Laurier graduate Kyle Brenders (BMus ’05) was appointed program manager for performing arts at the Banff Centre for Arts and Creativity in November 2016. A composer and multi-instrumentalist who plays tenor saxophone, soprano saxophone and clarinet, Brenders had been a central figure in Toronto’s improvisational music scene. Along with his wife, Jess, and two sons, Felix and Bram, he left the city behind for a new life out west.
What duties does the job of program manager for performing arts at the Banff Centre for Arts and Creativity involve?
I manage the classical music, theatre, opera and dance programs offered by the Banff Centre. This entails working closely with artistic directors in each discipline to design and implement multiple arts programs. The artistic directors come from all over the world and I’m the connection that they have to the centre. I’m here to help translate their vision to the various departments here that will make the programs happen. I work closely with the marketing and recruitment departments to reach prospective artists who will attend these programs.
What made you want to make the move to Banff?
The Banff Centre has a very special place in the artistic world. People who attend programs here tend to have transformative artistic experiences. I wanted to be able to support artists in their exploration. On top of that I get to live in one of the world’s most beautiful natural environments.
How would you describe the music you write and create?
This is always a tough question. It’s easiest to say “experimental music” or “creative music,” experimental with the intention that some of what I write is unknown. There’s always a part of the music that’s designed to allow for a surprise (sometimes it’s a good surprise and sometimes it’s not, but that’s part of the music). Creative music means music that is trying to create something new (not re-creative, which is music designed to sound like something that came before). Or you could call it jazz, but I think that’s a little reductive.
Much of your work in music is focused on improvisation. Why do you think you are so strongly drawn to improvisation?
The unknown, the surprise. That’s what I love. It’s what excites me about hearing a great performer or being involved in a great performance. The openness and collaboration that improvised music fosters is also a driving force in my creative life.
What first inspired you to want to pursue music and arts as a career?
It really came from the first time I felt like I was creating something in the moment. Taking a solo in jazz band in high school was foundational. It helped to have a teacher who encouraged my curiosity.
Who are some of the musicians you have been most influenced by?
Another difficult question. If I needed to narrow it down, it’s my teachers: Anthony Braxton, Alvin Lucier, Peter Hatch, David Mott, Ab Baars and Evan Parker. There are many more that have influenced me, but these are the ones I’ve been influenced by and then had the opportunity to study with.
Prior to moving to Alberta, you lived and played music in Toronto. What are the most important things you learned about your music and yourself living in the city?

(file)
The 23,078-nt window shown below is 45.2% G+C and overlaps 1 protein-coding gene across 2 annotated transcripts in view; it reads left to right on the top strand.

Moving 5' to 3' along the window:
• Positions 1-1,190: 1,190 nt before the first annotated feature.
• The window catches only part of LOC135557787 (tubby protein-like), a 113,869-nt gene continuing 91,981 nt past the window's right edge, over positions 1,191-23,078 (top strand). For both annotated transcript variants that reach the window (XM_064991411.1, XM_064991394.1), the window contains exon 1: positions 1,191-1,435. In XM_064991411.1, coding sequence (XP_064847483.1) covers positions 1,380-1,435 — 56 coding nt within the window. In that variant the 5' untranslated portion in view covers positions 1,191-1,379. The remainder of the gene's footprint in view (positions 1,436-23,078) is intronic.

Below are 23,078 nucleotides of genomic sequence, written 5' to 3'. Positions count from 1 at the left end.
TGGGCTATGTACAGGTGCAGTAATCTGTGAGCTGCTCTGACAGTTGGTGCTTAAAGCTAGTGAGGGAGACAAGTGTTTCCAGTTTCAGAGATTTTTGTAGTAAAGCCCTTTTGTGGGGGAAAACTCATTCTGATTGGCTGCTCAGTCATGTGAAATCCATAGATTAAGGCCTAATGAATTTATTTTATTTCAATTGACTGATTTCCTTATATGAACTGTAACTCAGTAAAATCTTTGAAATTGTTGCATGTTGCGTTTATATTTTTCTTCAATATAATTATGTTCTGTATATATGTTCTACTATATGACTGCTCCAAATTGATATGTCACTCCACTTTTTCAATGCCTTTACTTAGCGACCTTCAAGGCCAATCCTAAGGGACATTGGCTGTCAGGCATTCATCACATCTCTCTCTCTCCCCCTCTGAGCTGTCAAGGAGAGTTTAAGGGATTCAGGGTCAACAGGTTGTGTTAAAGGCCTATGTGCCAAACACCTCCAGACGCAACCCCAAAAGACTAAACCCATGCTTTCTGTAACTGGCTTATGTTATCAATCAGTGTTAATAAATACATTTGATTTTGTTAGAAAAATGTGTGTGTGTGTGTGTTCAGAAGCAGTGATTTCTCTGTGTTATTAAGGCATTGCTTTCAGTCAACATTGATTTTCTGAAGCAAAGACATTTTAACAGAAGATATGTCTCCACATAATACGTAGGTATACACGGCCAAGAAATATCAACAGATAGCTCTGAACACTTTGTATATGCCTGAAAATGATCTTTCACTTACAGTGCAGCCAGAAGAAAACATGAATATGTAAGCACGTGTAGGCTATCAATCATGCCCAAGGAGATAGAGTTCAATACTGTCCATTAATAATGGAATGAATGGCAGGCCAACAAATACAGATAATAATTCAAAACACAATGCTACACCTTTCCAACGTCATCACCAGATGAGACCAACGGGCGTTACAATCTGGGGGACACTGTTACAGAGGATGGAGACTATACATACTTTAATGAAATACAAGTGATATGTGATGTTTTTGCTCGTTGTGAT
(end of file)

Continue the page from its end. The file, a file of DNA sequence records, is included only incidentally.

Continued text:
It’s one thing to establish yourself as a musician in the city and continue to foster your role in the city. It’s another to carve out a place that allows you to continually create and explore new work. I have always wanted my music to change and progress and I was able to find a group of musicians in Toronto that I worked with that shared similar interests.
While living in Toronto, you released a recording called Toronto Duets with Anthony Braxton. How was the idea for that album born?
Anthony was one of my teachers during my master’s at Welseyan. He has a history of creating recordings with his students and he and I talked often about finding the right project to record together. I had worked with a group of musicians in Toronto to bring up Anthony and play his music at the Guelph Jazz Festival. On the same weekend that Anthony was here for that festival he and I went into a studio and recorded our record.
You are a former president of the Canadian New Music Network. What is the role of the network and how do you define “new music?”
The network is a National Arts Service Organization that was established to advocate on behalf of its membership to raise awareness of “new music” across Canada and internationally. New music is a tricky one to define. For me, it’s music that crosses stylistic boundaries and explores a style in a unique and creative way. The network represents everyone from independent noise musicians to the Toronto Symphony and everything in between. It’s a wide-reaching and inclusive group.
What was it about Laurier’s music program that appealed to you and how would you describe your time studying at Laurier?
The Improvisation Concerts Ensemble is what really brought me to Laurier. I wanted to be involved in music that was created in the moment and was outside of jazz. Having that opportunity to explore that world of music really was foundational. Laurier places emphasis on creating new work and fosters a sense of curiosity among its students. I was able to connect through the program to musicians who I still continue to work with in lots of different settings.
When it comes to making music, what’s next for Kyle Brenders?
That’s a good question. I don’t know. The move to Banff has really uprooted my own musical practice and I’m spending most of my time figuring out my place at the centre. I know I’ll continue working on my own music but in what form I’m not sure. I do have a saxophone under my desk and I occasionally bring it out to practice or to play with musicians who are in residence at the centre. I’ve reached a point in my musical path where things are open and where I’ll go next I’m not sure.